Fleck spoke to his Whiteboard Wednesday audience about “the ‘how’ of a person,” saying he asks prospective recruits and potential employees to “tell me about your life, from birth ’til now: Go!”
“It’s your story. It’s your journey. It’s your heart. It’s your spirit. It’s your unconquerable will. It’s your energy. It’s what got you to exactly where you are,” he said. “It’s the crack on your shoulder, not the chip. The crack on your shoulder is proving to yourself that you’re exactly who you say you are. The chip on your shoulder is proving to everyone else you are who you say you are.”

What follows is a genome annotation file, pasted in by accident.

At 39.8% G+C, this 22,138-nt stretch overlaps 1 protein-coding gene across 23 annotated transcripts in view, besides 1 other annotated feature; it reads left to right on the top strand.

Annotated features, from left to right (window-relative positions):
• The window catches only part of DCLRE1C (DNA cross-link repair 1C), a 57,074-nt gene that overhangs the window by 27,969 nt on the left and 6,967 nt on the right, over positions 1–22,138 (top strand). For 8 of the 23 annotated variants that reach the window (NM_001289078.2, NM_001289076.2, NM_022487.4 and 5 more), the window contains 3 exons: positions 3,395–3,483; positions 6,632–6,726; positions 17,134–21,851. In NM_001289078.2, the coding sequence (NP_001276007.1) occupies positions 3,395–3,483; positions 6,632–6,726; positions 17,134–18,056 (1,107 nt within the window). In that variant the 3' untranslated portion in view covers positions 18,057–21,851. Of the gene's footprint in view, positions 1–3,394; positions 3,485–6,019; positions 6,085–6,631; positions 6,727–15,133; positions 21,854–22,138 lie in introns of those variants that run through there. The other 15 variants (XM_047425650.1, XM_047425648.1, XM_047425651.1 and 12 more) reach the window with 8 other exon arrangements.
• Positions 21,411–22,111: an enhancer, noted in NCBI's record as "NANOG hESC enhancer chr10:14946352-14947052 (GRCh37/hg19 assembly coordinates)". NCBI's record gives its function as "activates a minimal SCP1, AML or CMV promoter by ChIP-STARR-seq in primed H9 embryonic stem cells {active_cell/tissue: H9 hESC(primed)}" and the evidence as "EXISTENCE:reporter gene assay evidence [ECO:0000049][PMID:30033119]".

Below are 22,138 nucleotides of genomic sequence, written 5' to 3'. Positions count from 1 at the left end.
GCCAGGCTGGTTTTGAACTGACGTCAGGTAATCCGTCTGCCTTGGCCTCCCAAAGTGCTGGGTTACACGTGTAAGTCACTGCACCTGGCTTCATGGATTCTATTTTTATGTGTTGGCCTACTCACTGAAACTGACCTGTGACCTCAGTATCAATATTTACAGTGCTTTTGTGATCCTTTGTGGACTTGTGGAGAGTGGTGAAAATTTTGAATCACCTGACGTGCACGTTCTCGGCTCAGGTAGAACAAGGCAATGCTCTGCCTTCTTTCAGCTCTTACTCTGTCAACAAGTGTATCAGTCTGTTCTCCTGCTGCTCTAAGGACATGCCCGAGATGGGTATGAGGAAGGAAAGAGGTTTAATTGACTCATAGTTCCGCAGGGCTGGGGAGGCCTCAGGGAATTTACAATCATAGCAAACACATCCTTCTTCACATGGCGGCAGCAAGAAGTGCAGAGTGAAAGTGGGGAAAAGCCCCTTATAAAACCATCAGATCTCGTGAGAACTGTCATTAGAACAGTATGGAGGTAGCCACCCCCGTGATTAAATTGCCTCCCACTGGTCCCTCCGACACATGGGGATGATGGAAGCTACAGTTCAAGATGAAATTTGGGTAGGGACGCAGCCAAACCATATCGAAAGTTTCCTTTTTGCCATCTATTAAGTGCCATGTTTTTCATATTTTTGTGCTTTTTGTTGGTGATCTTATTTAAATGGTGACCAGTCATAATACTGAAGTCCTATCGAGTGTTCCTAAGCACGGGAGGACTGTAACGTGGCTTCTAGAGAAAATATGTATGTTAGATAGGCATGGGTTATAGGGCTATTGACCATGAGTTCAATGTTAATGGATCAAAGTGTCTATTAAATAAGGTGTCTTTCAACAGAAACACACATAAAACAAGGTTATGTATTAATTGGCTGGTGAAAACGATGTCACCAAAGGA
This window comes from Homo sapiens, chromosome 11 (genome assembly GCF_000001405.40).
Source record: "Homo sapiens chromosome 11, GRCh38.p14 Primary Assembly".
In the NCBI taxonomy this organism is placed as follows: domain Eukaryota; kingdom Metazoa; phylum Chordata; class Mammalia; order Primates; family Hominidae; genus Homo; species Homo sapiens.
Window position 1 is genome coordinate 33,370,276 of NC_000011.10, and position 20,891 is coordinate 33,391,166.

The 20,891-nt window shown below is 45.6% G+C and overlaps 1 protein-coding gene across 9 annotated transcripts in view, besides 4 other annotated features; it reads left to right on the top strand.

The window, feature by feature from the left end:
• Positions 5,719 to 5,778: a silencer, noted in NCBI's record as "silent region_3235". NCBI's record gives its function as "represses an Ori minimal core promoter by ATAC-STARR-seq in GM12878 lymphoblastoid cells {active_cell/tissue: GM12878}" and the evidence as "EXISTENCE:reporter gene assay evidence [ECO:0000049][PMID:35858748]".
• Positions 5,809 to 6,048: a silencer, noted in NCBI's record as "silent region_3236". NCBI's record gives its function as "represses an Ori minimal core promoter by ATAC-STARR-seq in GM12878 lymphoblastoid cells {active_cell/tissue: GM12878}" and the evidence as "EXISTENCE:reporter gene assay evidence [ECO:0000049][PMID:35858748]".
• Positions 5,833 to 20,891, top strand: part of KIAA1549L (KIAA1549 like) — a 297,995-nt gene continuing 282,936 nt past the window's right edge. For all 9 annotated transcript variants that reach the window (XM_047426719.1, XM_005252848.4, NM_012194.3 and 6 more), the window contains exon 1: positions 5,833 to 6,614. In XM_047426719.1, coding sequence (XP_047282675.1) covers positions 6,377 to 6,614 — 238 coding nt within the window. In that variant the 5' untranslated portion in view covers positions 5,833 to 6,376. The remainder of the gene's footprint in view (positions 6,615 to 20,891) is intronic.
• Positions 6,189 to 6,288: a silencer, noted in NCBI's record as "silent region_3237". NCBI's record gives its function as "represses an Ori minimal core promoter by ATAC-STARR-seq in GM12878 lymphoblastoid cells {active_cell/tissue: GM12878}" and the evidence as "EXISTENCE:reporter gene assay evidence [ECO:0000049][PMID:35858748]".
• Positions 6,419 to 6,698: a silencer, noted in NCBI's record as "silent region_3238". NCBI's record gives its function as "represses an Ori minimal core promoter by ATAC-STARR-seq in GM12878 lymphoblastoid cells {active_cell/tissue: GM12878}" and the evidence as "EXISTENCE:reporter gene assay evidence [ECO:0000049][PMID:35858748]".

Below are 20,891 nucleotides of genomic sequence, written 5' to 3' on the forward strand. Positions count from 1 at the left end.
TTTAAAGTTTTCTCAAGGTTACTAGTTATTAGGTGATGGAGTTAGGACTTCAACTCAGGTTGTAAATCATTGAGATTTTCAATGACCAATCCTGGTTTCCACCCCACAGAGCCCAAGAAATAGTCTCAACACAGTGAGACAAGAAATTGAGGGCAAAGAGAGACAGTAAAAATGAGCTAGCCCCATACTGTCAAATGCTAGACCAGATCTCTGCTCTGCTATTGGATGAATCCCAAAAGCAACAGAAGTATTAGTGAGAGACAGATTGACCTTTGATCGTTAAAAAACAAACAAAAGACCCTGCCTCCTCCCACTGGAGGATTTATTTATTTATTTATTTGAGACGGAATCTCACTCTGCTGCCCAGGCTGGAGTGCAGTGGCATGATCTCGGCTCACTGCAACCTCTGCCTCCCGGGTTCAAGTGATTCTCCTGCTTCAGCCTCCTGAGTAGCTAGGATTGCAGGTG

He looks for overachievers “who value their lives in all four areas of their lives,” those being academic, athletic, social and spiritual.
He wants to know about the tough times, looking for people “who have been through a lot.” Without those struggles, he said, “when adversity hits, they’re not going to know what to do.”
Fleck is aware that his unlimited drive and positive outlook are “not for everybody,” he said, “but I don’t want to be for everybody. I would rather climb a mountain than go over little foothills, and I want to attract people like that. We want people to attack their life. We get one, and we have no idea when it’s going to end.”
Achieving a vision, meanwhile, requires “the right people – not ‘right’ or ‘wrong,’ but the right people for you.”